Ruby does not enforce any particular directory structure. Loading code from different files is performed by require, require_relative or load. The filesystem structure is not related to the module structure, because all constants (including classes and modules) from loaded files are imported into the global namespace.
Ruby looks for the files passed to
require in the directories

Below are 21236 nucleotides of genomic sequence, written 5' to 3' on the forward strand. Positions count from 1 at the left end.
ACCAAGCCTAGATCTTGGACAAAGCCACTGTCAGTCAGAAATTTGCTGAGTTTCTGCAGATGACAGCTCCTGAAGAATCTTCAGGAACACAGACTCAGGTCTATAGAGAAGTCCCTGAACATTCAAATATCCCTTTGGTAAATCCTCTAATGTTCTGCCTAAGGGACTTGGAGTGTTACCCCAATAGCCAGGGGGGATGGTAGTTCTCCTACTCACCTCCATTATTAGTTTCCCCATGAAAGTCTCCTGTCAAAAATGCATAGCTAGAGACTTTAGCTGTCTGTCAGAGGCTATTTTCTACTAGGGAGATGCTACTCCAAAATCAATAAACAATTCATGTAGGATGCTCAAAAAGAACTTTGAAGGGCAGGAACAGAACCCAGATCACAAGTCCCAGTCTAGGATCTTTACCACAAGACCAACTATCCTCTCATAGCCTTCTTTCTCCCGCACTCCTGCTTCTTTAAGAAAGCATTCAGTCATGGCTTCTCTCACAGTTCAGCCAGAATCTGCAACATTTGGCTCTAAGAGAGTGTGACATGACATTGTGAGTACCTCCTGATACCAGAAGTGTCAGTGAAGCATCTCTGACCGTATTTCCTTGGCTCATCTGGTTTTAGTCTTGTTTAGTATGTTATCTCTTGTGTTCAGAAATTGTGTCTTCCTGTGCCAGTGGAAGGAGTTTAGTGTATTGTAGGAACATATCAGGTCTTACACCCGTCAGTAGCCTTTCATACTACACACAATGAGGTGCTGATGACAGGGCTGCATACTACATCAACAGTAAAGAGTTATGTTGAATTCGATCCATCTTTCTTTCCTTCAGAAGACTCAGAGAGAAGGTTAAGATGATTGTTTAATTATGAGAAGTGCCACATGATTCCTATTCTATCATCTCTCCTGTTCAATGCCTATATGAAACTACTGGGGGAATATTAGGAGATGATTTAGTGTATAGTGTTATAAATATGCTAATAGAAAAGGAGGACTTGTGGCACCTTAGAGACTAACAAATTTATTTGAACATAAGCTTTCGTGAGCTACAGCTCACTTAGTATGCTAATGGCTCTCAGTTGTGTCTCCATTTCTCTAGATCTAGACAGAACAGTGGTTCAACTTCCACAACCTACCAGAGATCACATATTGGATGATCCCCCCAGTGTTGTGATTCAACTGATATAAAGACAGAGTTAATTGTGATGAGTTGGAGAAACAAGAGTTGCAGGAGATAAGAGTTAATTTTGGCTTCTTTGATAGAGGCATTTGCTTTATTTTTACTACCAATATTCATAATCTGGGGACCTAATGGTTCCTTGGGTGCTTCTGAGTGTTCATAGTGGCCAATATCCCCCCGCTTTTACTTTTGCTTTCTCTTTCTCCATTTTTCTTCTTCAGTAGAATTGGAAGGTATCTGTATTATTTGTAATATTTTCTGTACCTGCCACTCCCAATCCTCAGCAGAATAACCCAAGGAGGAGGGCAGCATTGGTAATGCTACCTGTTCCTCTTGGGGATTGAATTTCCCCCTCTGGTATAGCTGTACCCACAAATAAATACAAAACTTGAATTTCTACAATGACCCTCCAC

$LOAD_PATH constant. If the file is not found,
exception is raised and can be caught. This allows implementation of
“optional library” pattern:
begin require 'somelibrary' rescue LoadError warn "You need to install somelibrary to access <some functionality>" end
There are soft community conventions, suggesting one class or module per
file and correspondence between filesystem and module structure (e.g.
require 'library_name/namespace/class_name' should load
LibraryName::Namespace::ClassName), though it is neither required nor
enforced by default.